The issues discussed in the article are faced by all sorts of large organizations, not just LDC’s. A lot of the complaints would sound exactly the same coming from inside large universities in the United States.

Read the whole thing.

Back to Three Sides of the Same Coin

An Embarrassing Insubordination – It Takes a Human To Give Coriander an ID

Coriander s/o Pulao, Aadhaar No 499118665246 (DNA India)

Coriander and an apple, as per the Unique Identification Authority of India (UIDAI), are residents of India as they have been given an Aadhaar number. And this, perhaps, has been the last straw.

Expressing shock at this, not to mention there having been several complaints of impersonation, the Union home ministry has asked UIDAI to get an internal as well as external security audit done by a third party to fix the lacunae in the enrolment system and avoid any more goof-ups.

OK, let’s get this out of the way. This story is funny and embarrassing. We even had some fun with it in April and May of this year: UID Embarrassment: Vegetable Gets an ID and Take that, Cilantro!.

It is also being blown way out of proportion. Nobody used Coriander’s ID to do anything good or bad.

P Keshav, a Member of Legislative Assembly from the district where the fraud occurred has speculated that the fraud was probably a prank played by someone who wanted to show how casually the process of data collection is done in villages and that the private agencies entrusted with the job have no understanding of the job.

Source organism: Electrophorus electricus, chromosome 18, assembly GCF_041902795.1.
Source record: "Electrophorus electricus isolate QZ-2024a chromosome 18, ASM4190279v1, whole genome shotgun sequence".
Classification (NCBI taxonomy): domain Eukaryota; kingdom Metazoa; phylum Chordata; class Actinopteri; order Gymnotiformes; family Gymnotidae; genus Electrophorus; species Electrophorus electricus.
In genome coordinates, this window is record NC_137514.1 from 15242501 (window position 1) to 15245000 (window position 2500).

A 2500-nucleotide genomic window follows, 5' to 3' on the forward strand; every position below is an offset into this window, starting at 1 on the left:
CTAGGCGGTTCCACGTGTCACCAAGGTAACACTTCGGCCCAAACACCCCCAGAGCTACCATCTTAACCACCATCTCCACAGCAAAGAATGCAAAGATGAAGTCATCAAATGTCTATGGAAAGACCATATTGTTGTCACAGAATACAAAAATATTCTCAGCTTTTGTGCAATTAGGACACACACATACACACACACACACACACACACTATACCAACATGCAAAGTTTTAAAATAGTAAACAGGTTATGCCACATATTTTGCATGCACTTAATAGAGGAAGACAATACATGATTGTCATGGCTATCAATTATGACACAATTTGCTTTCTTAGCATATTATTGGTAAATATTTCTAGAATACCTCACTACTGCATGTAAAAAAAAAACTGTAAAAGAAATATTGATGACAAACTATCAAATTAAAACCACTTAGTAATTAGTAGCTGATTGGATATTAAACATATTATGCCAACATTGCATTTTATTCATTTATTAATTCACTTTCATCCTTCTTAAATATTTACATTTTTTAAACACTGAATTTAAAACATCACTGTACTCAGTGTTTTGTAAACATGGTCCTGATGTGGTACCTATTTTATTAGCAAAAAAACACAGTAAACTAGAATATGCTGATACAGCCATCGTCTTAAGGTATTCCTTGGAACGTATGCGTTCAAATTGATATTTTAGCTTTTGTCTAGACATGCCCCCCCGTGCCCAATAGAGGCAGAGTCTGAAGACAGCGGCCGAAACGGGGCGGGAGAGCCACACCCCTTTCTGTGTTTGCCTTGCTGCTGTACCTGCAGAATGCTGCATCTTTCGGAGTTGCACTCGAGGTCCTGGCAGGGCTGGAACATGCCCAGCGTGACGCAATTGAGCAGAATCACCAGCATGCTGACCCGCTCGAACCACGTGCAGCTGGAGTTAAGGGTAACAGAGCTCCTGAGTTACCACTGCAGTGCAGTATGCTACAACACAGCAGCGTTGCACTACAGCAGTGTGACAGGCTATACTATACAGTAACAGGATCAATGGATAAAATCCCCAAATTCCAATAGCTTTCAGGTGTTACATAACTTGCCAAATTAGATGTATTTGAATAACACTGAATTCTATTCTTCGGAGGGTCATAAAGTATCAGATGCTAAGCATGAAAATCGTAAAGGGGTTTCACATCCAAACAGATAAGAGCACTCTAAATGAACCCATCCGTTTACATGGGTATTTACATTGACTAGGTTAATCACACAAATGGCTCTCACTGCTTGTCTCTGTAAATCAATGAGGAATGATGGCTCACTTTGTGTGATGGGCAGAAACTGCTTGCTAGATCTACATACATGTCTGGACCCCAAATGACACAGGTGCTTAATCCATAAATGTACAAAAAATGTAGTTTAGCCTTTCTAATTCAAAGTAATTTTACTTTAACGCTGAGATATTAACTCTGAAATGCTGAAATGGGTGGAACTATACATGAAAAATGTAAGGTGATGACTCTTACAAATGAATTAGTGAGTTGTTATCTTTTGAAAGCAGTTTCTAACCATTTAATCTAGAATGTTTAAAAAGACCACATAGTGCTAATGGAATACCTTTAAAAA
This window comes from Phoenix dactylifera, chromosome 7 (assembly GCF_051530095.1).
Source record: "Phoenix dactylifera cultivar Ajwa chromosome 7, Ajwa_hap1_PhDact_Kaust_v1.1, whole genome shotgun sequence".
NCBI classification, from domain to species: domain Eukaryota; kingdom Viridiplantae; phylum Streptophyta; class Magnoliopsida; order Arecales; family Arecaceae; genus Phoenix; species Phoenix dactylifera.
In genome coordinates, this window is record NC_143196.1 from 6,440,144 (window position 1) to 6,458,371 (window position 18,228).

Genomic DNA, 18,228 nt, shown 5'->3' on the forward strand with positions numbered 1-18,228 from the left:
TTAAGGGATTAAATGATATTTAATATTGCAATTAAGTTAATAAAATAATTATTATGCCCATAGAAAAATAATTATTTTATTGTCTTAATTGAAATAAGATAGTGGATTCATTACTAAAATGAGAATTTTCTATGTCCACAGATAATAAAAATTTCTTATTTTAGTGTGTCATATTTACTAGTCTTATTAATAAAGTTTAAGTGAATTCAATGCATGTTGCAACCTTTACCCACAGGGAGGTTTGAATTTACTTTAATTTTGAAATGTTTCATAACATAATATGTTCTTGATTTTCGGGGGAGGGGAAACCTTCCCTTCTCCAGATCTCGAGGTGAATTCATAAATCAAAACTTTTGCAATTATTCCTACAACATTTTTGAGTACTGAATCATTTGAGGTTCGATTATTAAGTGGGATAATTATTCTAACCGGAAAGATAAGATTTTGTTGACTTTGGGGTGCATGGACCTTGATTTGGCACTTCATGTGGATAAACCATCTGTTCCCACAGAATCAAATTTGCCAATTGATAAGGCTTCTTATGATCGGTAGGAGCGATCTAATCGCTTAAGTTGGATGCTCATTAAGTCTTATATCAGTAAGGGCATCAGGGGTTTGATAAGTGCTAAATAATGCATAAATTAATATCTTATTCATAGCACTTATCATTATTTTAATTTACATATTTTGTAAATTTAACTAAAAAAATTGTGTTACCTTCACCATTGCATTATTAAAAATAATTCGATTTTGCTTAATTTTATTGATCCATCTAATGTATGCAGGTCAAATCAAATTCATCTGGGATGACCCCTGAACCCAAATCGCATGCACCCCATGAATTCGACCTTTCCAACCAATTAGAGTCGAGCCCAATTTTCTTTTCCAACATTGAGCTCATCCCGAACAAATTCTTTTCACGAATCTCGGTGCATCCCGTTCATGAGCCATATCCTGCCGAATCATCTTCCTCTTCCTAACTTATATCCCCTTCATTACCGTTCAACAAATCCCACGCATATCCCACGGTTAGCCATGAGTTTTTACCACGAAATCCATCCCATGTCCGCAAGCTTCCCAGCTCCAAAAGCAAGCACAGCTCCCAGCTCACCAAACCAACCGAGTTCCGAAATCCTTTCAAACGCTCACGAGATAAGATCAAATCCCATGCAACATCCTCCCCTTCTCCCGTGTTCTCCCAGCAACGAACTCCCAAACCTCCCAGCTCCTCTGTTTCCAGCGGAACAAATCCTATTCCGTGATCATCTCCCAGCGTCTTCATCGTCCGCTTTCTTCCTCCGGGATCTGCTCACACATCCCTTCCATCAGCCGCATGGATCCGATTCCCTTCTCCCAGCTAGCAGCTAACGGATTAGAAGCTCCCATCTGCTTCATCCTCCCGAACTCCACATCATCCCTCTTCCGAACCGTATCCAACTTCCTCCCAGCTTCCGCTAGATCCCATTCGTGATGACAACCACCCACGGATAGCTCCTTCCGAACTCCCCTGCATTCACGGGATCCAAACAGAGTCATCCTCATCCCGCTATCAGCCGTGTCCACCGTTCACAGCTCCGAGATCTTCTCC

So the hoax was probably an inside job. At the very least it required the complicity of an employee of a trusted entity: one of the companies that facilitates enrollment. Nevertheless, a corrupt official at the DMV issuing false documents doesn’t call the whole drivers license regime into question, and the same is true for UID, but it does encourage policy changes.

The unwanted attention the fraud has brought on the UID enrollment process has led to policy changes that should make the situation better. More attention will be focused on the private operators who charge money to collect enrollments. There’s no reason why the private agency and the employee responsible the fraud couldn’t be sanctioned. In fact, UIDAI probably should institute some sort of performance metric that affects payouts to the private firms based upon data quality, which despite The Coriander Affair, has remained high even as costs have fallen.

It’s important to remember that the management challenge of UID is every bit as difficult as the technical challenge.

Back to Three Sides of the Same Coin